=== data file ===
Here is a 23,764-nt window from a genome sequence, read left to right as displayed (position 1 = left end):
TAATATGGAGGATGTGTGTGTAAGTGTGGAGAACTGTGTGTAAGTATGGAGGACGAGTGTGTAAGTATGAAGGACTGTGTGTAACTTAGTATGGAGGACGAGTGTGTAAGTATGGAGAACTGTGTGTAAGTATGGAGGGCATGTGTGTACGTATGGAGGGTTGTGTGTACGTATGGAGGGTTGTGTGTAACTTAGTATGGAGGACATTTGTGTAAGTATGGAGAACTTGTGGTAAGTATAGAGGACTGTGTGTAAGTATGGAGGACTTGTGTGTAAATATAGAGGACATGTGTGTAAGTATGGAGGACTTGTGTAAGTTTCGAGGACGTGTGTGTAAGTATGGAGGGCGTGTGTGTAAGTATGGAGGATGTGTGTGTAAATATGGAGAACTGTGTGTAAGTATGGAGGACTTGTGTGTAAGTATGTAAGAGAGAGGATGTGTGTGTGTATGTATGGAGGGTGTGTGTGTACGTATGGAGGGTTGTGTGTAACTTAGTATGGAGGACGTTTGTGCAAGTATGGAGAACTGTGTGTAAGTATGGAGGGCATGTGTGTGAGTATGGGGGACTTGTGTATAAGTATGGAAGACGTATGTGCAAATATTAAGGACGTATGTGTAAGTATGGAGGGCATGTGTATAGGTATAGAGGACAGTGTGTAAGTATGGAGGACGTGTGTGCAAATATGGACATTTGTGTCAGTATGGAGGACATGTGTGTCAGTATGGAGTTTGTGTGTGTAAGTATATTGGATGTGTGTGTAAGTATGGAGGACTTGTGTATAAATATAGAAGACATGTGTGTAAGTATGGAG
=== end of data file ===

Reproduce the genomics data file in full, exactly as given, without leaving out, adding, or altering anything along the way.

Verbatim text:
Here is a 23,764-nt window from a genome sequence, read left to right as displayed (position 1 = left end):
TAATATGGAGGATGTGTGTGTAAGTGTGGAGAACTGTGTGTAAGTATGGAGGACGAGTGTGTAAGTATGAAGGACTGTGTGTAACTTAGTATGGAGGACGAGTGTGTAAGTATGGAGAACTGTGTGTAAGTATGGAGGGCATGTGTGTACGTATGGAGGGTTGTGTGTACGTATGGAGGGTTGTGTGTAACTTAGTATGGAGGACATTTGTGTAAGTATGGAGAACTTGTGGTAAGTATAGAGGACTGTGTGTAAGTATGGAGGACTTGTGTGTAAATATAGAGGACATGTGTGTAAGTATGGAGGACTTGTGTAAGTTTCGAGGACGTGTGTGTAAGTATGGAGGGCGTGTGTGTAAGTATGGAGGATGTGTGTGTAAATATGGAGAACTGTGTGTAAGTATGGAGGACTTGTGTGTAAGTATGTAAGAGAGAGGATGTGTGTGTGTATGTATGGAGGGTGTGTGTGTACGTATGGAGGGTTGTGTGTAACTTAGTATGGAGGACGTTTGTGCAAGTATGGAGAACTGTGTGTAAGTATGGAGGGCATGTGTGTGAGTATGGGGGACTTGTGTATAAGTATGGAAGACGTATGTGCAAATATTAAGGACGTATGTGTAAGTATGGAGGGCATGTGTATAGGTATAGAGGACAGTGTGTAAGTATGGAGGACGTGTGTGCAAATATGGACATTTGTGTCAGTATGGAGGACATGTGTGTCAGTATGGAGTTTGTGTGTGTAAGTATATTGGATGTGTGTGTAAGTATGGAGGACTTGTGTATAAATATAGAAGACATGTGTGTAAGTATGGAG